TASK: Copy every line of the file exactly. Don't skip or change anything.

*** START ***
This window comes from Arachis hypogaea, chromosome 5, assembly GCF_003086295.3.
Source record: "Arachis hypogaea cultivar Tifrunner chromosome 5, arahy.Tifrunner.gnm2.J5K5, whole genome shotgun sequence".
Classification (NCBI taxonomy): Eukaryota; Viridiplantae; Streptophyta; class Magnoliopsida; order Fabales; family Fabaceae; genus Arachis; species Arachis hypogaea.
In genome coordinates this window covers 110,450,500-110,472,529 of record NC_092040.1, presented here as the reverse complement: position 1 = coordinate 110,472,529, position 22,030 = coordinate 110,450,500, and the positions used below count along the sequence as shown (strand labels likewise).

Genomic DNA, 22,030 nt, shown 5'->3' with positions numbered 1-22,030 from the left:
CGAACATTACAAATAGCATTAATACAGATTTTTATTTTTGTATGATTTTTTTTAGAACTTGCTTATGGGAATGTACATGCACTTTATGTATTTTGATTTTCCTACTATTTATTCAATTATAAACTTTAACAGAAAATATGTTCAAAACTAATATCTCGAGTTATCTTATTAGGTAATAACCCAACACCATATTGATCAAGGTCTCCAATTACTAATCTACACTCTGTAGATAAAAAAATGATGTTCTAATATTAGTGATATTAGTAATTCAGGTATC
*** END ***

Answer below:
This window comes from Arachis hypogaea, chromosome 5, assembly GCF_003086295.3.
Source record: "Arachis hypogaea cultivar Tifrunner chromosome 5, arahy.Tifrunner.gnm2.J5K5, whole genome shotgun sequence".
Classification (NCBI taxonomy): Eukaryota; Viridiplantae; Streptophyta; class Magnoliopsida; order Fabales; family Fabaceae; genus Arachis; species Arachis hypogaea.
In genome coordinates this window covers 110,450,500-110,472,529 of record NC_092040.1, presented here as the reverse complement: position 1 = coordinate 110,472,529, position 22,030 = coordinate 110,450,500, and the positions used below count along the sequence as shown (strand labels likewise).

Genomic DNA, 22,030 nt, shown 5'->3' with positions numbered 1-22,030 from the left:
CGAACATTACAAATAGCATTAATACAGATTTTTATTTTTGTATGATTTTTTTTAGAACTTGCTTATGGGAATGTACATGCACTTTATGTATTTTGATTTTCCTACTATTTATTCAATTATAAACTTTAACAGAAAATATGTTCAAAACTAATATCTCGAGTTATCTTATTAGGTAATAACCCAACACCATATTGATCAAGGTCTCCAATTACTAATCTACACTCTGTAGATAAAAAAATGATGTTCTAATATTAGTGATATTAGTAATTCAGGTATC